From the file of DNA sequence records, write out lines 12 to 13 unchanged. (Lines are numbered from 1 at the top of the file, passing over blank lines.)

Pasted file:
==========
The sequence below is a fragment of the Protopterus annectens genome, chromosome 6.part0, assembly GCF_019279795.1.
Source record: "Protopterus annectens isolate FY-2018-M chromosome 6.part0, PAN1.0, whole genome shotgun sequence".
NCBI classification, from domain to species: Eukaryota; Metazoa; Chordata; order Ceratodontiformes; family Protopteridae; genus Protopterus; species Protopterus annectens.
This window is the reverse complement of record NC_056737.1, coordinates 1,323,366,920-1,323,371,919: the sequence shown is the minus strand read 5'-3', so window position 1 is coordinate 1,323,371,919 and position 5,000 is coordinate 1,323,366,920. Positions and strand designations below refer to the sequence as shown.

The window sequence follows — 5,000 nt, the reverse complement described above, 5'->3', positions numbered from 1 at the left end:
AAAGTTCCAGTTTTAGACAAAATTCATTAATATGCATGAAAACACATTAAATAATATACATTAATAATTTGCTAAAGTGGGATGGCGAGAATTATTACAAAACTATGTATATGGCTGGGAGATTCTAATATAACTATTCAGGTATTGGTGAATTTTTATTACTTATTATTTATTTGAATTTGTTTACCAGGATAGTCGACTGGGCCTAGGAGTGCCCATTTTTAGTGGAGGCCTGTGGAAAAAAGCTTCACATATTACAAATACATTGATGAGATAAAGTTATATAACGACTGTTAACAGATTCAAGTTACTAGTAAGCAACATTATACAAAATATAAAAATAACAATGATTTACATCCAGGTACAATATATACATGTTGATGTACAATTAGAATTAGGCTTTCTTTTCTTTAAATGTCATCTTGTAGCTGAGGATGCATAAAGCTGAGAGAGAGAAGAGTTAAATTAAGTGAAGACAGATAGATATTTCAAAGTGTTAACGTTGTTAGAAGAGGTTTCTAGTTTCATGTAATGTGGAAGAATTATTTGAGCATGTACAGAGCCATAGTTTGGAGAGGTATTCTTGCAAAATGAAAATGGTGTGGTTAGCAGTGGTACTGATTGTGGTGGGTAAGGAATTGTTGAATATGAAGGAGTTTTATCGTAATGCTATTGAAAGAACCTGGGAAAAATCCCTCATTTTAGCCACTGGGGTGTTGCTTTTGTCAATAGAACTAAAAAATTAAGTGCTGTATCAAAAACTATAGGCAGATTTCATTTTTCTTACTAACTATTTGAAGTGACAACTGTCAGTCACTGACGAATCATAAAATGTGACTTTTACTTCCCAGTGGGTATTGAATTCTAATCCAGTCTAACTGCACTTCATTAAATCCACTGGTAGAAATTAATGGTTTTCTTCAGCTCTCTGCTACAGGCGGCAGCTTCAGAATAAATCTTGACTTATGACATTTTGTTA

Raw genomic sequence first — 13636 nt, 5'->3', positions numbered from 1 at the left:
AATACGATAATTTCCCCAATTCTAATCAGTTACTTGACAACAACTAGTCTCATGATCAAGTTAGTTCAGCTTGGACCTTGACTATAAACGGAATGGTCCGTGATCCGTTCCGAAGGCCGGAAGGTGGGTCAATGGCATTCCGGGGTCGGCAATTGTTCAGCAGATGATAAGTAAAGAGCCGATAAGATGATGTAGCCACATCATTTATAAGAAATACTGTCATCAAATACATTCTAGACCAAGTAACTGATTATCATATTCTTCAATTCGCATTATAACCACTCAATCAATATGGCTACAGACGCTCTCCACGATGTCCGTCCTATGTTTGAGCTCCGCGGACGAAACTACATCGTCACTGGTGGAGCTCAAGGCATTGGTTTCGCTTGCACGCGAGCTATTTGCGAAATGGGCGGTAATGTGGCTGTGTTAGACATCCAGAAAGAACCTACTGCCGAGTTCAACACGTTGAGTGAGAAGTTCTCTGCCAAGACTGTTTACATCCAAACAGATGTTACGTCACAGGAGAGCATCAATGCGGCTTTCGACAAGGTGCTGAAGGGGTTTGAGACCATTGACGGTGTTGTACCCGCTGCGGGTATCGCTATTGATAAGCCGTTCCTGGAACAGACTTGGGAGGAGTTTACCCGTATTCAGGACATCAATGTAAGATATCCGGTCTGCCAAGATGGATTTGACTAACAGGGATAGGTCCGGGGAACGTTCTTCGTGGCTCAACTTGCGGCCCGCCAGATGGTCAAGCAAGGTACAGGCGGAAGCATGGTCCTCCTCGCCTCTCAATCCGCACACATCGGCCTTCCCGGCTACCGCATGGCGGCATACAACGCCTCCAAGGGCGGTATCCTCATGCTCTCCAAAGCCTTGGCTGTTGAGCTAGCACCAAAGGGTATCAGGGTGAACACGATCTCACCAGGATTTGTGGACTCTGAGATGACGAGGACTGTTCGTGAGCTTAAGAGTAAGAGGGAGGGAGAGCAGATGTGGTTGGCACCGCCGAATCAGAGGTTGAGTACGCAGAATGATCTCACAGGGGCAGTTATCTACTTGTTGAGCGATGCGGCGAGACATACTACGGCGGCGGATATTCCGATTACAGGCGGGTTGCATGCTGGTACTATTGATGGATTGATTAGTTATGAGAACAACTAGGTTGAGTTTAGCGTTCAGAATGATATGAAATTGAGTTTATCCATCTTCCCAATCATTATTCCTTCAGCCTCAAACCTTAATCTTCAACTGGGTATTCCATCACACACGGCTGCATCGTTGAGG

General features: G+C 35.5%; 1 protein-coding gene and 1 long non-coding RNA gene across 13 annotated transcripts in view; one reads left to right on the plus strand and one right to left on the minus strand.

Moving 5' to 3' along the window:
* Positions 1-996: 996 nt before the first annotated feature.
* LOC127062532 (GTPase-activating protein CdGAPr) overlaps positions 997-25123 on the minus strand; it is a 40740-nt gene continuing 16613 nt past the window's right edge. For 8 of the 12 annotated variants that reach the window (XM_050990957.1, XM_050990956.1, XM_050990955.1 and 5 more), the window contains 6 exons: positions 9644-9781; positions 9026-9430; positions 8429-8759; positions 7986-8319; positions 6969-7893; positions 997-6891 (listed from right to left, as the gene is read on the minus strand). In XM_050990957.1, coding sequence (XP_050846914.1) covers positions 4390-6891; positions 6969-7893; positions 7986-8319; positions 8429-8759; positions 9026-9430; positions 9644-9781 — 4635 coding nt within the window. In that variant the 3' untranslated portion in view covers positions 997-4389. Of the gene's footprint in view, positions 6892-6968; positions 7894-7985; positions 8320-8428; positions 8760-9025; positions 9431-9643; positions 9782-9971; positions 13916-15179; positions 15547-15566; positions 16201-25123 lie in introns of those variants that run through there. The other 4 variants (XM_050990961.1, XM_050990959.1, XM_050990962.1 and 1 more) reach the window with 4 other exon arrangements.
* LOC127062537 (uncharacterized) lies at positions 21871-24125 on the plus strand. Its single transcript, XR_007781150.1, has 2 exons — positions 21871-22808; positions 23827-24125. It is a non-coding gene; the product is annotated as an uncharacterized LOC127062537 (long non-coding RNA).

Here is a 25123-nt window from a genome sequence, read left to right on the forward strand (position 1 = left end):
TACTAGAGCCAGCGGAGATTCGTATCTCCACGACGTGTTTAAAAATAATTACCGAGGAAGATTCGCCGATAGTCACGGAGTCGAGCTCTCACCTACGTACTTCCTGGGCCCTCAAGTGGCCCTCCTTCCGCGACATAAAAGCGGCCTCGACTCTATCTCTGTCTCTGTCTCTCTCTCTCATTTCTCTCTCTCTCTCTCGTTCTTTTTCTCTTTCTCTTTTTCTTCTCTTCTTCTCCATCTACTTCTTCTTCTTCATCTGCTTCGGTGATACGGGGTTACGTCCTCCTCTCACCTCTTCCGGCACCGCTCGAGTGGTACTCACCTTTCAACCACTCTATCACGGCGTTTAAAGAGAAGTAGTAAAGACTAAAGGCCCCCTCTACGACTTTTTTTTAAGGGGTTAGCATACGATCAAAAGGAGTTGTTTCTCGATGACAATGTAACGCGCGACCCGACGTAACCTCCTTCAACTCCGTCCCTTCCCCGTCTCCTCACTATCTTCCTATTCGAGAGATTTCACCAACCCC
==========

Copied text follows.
* LOC127062532 (GTPase-activating protein CdGAPr) overlaps positions 997-25123 on the minus strand; it is a 40740-nt gene continuing 16613 nt past the window's right edge. For 8 of the 12 annotated variants that reach the window (XM_050990957.1, XM_050990956.1, XM_050990955.1 and 5 more), the window contains 6 exons: positions 9644-9781; positions 9026-9430; positions 8429-8759; positions 7986-8319; positions 6969-7893; positions 997-6891 (listed from right to left, as the gene is read on the minus strand). In XM_050990957.1, coding sequence (XP_050846914.1) covers positions 4390-6891; positions 6969-7893; positions 7986-8319; positions 8429-8759; positions 9026-9430; positions 9644-9781 — 4635 coding nt within the window. In that variant the 3' untranslated portion in view covers positions 997-4389. Of the gene's footprint in view, positions 6892-6968; positions 7894-7985; positions 8320-8428; positions 8760-9025; positions 9431-9643; positions 9782-9971; positions 13916-15179; positions 15547-15566; positions 16201-25123 lie in introns of those variants that run through there. The other 4 variants (XM_050990961.1, XM_050990959.1, XM_050990962.1 and 1 more) reach the window with 4 other exon arrangements.
* LOC127062537 (uncharacterized) lies at positions 21871-24125 on the plus strand. Its single transcript, XR_007781150.1, has 2 exons — positions 21871-22808; positions 23827-24125. It is a non-coding gene; the product is annotated as an uncharacterized LOC127062537 (long non-coding RNA).